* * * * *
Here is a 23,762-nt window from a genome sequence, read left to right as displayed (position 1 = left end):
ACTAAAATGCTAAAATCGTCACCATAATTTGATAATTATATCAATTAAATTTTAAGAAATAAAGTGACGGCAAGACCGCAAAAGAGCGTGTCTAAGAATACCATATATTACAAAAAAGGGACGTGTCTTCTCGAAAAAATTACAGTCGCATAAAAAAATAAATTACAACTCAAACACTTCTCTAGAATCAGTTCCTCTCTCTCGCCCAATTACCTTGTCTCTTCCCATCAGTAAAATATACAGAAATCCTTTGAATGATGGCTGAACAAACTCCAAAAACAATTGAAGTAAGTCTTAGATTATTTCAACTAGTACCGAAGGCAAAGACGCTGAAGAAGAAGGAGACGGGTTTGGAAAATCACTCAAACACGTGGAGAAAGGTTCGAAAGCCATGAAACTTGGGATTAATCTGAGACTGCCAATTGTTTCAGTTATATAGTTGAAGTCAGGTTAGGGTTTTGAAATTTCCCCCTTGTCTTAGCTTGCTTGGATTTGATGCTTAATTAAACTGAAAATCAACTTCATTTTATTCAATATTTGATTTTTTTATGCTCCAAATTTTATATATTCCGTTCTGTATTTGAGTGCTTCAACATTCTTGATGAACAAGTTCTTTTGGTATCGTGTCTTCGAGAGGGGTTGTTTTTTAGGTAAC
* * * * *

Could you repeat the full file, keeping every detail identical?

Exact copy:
Here is a 23,762-nt window from a genome sequence, read left to right as displayed (position 1 = left end):
ACTAAAATGCTAAAATCGTCACCATAATTTGATAATTATATCAATTAAATTTTAAGAAATAAAGTGACGGCAAGACCGCAAAAGAGCGTGTCTAAGAATACCATATATTACAAAAAAGGGACGTGTCTTCTCGAAAAAATTACAGTCGCATAAAAAAATAAATTACAACTCAAACACTTCTCTAGAATCAGTTCCTCTCTCTCGCCCAATTACCTTGTCTCTTCCCATCAGTAAAATATACAGAAATCCTTTGAATGATGGCTGAACAAACTCCAAAAACAATTGAAGTAAGTCTTAGATTATTTCAACTAGTACCGAAGGCAAAGACGCTGAAGAAGAAGGAGACGGGTTTGGAAAATCACTCAAACACGTGGAGAAAGGTTCGAAAGCCATGAAACTTGGGATTAATCTGAGACTGCCAATTGTTTCAGTTATATAGTTGAAGTCAGGTTAGGGTTTTGAAATTTCCCCCTTGTCTTAGCTTGCTTGGATTTGATGCTTAATTAAACTGAAAATCAACTTCATTTTATTCAATATTTGATTTTTTTATGCTCCAAATTTTATATATTCCGTTCTGTATTTGAGTGCTTCAACATTCTTGATGAACAAGTTCTTTTGGTATCGTGTCTTCGAGAGGGGTTGTTTTTTAGGTAAC